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Japanese and U.S. military officials collect samples of treated wastewater at Marine Corps Air Station Futenma, Okinawa, July 19, 2021.
Japanese and U.S. military officials collect samples of treated wastewater at Marine Corps Air Station Futenma, Okinawa, July 19, 2021. (U.S. Marine Corps)

CAMP FOSTER, Okinawa – The governor of Okinawa prefecture demanded the Marine Corps stop releasing potentially contaminated water into the public wastewater system, soon after the Marines started releasing it Thursday.

At a news conference in Naha, Gov. Denny Tamaki said he learned the Marines were releasing the water at about the time it was being done. He said the Marines notified the prefecture and Okinawa Defense Bureau by email at 9 a.m. that the water, which contains low levels of toxic organic compounds, was about to be released.

“It must have come as a shock for all stakeholders,” Tamaki said, adding that disposal methods were supposed to be discussed that day. "This is totally unacceptable.”

Representatives of the defense ministry and the U.S. military were scheduled to meet later Thursday to discuss results of July wastewater tests and disposal methods.

The water contains spilled firefighting foam and is stored in underground tanks at Marine Corps Air Station Futenma. The Marine Corps treated the water prior to releasing it, but it still contains low levels of toxic PFOS and PFOA.

Japanese officials collect samples of treated wastewater at Marine Corps Air Station Futenma, Okinawa, July 19, 2021.
Japanese officials collect samples of treated wastewater at Marine Corps Air Station Futenma, Okinawa, July 19, 2021. (U.S. Marine Corps)

Once in the wastewater system, the water eventually reaches the ocean, according to a spokesman from the Okinawa Prefectural Enterprise Bureau, the agency responsible for the island’s water quality.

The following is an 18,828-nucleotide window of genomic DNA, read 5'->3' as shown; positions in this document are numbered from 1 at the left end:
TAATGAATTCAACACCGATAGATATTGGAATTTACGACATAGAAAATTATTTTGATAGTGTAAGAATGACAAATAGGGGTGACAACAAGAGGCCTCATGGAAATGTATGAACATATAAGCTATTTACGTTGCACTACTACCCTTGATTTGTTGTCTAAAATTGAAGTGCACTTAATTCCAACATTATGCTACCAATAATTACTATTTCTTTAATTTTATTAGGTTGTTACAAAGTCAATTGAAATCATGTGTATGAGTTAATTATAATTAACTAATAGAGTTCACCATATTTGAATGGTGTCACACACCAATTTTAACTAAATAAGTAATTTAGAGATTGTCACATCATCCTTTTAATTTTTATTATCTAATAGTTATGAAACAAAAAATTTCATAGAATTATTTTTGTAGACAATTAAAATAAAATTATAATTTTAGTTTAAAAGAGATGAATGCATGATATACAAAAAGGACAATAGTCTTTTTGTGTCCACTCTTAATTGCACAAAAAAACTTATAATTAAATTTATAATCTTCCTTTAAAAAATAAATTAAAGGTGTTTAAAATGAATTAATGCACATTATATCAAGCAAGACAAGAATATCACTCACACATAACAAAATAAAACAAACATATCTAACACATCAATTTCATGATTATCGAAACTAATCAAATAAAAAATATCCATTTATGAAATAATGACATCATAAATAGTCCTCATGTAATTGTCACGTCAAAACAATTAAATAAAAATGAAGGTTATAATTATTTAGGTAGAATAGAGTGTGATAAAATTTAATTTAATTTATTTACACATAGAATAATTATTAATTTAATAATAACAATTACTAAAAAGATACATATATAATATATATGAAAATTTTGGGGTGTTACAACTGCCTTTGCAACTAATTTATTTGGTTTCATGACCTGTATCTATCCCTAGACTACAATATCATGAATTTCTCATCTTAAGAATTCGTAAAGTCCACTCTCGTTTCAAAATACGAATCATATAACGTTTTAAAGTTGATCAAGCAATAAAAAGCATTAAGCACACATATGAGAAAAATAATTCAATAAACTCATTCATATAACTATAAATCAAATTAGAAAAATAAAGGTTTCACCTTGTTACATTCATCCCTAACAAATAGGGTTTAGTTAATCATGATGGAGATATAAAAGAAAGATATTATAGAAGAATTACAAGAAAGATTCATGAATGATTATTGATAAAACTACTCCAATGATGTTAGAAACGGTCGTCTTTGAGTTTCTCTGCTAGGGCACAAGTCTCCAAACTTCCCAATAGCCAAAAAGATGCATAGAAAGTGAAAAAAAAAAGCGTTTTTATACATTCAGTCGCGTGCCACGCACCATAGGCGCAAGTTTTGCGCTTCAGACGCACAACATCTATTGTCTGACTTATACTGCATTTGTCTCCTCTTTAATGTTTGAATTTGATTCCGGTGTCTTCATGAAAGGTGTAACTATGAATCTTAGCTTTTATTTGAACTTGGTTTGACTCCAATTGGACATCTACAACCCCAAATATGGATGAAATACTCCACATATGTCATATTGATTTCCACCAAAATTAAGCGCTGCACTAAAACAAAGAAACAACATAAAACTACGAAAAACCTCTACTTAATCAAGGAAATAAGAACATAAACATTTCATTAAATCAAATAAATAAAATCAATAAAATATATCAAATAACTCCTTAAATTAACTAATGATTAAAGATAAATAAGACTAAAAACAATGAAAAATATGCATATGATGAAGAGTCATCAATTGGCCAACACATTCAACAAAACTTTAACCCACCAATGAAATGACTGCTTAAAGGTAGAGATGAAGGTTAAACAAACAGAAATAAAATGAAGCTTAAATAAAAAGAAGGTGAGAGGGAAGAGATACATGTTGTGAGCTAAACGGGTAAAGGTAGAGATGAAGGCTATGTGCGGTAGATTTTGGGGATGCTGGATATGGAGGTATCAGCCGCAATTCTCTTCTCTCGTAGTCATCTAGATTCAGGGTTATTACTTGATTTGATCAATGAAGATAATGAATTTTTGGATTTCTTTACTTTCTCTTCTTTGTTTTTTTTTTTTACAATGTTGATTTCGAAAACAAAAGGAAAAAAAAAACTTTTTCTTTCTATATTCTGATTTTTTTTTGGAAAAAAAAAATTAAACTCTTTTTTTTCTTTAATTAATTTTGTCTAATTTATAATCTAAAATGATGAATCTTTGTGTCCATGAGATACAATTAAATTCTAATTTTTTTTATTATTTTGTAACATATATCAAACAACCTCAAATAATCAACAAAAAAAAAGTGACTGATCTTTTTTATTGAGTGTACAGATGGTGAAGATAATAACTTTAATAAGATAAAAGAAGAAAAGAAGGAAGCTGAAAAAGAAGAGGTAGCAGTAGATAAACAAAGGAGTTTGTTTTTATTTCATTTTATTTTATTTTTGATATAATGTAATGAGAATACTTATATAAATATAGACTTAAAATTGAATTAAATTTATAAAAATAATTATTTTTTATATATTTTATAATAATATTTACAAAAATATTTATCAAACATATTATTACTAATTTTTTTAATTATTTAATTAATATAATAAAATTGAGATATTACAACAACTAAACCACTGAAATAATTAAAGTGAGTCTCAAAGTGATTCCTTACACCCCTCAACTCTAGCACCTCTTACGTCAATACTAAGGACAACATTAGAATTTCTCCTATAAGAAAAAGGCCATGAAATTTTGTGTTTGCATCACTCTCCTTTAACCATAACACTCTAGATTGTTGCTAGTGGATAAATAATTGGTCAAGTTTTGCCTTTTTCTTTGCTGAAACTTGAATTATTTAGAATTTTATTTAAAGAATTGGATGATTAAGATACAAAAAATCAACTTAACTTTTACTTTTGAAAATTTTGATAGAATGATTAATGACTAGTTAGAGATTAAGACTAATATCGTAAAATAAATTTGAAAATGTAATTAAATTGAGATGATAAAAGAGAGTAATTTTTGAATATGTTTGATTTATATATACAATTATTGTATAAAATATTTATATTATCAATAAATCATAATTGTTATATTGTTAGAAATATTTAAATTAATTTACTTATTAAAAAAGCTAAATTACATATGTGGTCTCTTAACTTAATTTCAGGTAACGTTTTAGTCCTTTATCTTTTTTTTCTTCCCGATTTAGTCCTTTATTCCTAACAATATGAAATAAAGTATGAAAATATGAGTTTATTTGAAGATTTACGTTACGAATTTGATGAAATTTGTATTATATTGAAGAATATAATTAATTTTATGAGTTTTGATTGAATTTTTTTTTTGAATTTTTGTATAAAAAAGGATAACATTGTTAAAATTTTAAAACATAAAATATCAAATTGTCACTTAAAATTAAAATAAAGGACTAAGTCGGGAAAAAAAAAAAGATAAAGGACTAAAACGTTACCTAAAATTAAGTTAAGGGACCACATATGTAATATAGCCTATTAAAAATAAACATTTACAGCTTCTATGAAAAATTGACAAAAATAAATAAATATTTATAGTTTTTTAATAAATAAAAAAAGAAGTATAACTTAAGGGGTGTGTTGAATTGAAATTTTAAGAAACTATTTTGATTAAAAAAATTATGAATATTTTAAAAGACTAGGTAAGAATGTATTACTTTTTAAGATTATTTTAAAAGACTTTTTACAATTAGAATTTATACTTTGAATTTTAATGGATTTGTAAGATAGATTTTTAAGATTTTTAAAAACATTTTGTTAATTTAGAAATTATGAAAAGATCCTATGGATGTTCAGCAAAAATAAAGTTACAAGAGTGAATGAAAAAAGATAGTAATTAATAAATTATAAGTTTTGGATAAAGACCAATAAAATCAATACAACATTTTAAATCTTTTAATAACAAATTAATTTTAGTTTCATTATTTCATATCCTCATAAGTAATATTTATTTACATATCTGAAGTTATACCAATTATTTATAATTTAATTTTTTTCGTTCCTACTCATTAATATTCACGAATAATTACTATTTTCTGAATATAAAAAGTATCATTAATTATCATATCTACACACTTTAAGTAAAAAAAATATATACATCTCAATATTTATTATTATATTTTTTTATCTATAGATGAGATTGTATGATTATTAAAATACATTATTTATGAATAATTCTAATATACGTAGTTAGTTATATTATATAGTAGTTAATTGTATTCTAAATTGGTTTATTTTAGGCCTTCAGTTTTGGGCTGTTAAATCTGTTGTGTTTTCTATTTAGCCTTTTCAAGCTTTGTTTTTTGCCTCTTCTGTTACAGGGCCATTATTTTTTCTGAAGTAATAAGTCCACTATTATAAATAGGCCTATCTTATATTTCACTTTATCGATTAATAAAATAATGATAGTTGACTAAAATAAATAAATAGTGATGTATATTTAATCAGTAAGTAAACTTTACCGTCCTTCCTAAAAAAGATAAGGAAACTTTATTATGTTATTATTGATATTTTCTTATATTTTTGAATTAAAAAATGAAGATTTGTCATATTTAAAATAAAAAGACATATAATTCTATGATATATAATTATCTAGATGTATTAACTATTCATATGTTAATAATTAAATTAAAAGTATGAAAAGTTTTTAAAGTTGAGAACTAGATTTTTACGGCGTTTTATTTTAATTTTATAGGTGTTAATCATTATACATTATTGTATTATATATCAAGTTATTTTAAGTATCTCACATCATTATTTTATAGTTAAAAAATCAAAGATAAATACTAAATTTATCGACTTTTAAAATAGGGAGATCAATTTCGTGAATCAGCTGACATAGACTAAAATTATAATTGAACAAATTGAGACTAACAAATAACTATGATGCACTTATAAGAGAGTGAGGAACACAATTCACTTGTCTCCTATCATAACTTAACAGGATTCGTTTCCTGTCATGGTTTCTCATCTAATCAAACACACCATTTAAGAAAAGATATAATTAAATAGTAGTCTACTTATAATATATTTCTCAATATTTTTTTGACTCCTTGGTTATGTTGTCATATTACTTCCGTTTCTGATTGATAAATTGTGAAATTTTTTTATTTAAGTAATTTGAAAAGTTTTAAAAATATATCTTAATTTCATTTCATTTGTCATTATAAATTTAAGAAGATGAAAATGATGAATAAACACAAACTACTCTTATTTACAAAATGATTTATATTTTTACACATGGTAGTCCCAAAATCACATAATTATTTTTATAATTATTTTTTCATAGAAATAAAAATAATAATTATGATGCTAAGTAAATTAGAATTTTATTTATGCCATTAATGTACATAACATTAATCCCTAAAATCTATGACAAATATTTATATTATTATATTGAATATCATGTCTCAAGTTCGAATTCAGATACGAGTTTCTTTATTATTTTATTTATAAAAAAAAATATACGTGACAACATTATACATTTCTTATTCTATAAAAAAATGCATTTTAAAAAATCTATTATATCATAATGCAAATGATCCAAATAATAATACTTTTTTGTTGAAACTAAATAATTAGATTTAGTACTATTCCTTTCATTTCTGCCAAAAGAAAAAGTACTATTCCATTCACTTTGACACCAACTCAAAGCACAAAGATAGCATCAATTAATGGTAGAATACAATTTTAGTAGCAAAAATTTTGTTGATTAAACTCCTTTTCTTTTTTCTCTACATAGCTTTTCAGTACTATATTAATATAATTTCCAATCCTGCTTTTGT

A defense bureau spokesman said the bureau was informed just prior to the water’s release. He declined further comment Thursday.

Government officials in Japan customarily speak to the media on condition of anonymity.

Marine Corps Installations Pacific spokesman Lt. Col. Matthew Hilton announced the water release in a statement Thursday. He said it was treated by a PFAS Effluent Treatment System, an activated carbon/ion exchange system technology, “to all but eliminate PFAS contamination in water.”

The PFAS residue removed by the system will be incinerated elsewhere in Japan at a facility approved by the Japanese government, the statement said.

Hilton in his statement said the installations command would continue to focus on “maintaining high standards of responsible environmental stewardship.”

He declined to say if the command had received permission from Japanese authorities to release the water.

The Marine Corps has been “fully open and transparent” with stakeholders about its plan to treat the contaminated water, Hilton said in a subsequent email Thursday to Stars and Stripes.

“We are not going to release the communication exchange between the Marine Corps and local government,” he wrote.

PFOS and PFOA are synthetic compounds found in aqueous firefighting foam, aircraft grease, water-repellant materials and fluorine chemicals. They have been known to cause tumors, increases in body and organ weight and death in animals.

In July, public broadcaster NHK reported that the U.S. military wanted to release harmful contaminants into a river on Okinawa. The Marines responded by saying it had asked to release the treated water into the wastewater system.

Okinawa prefecture asked the U.S. military to thermally dispose of the contaminants rather than release them into the environment.

The Marine Corps in a July 8 statement dismissed that idea and pledged to fully coordinate its plans with Okinawan officials prior to releasing any treated water.

Japan has a combined safety threshold of 0.05 micrograms per liter for PFOS and PFOA for its drinking water. The threshold is not law, but a quality standard guideline. The United States’ threshold is 0.07 micrograms per liter.

Samples taken at MCAS Futenma by the prefecture in July registered 0.0025 micrograms per liter, Tamaki said at the news conference. He said the situation was handled poorly by the U.S. military and “not about whether a smaller number is good or bad.”

No samples taken from the water on July 19 exceeded 0.0027 micrograms per liter, the Marine statement said.

“This makes a safer and cleaner environment for all,” the statement said.

Tamaki called on the Japanese government to strongly protest the release of the water.

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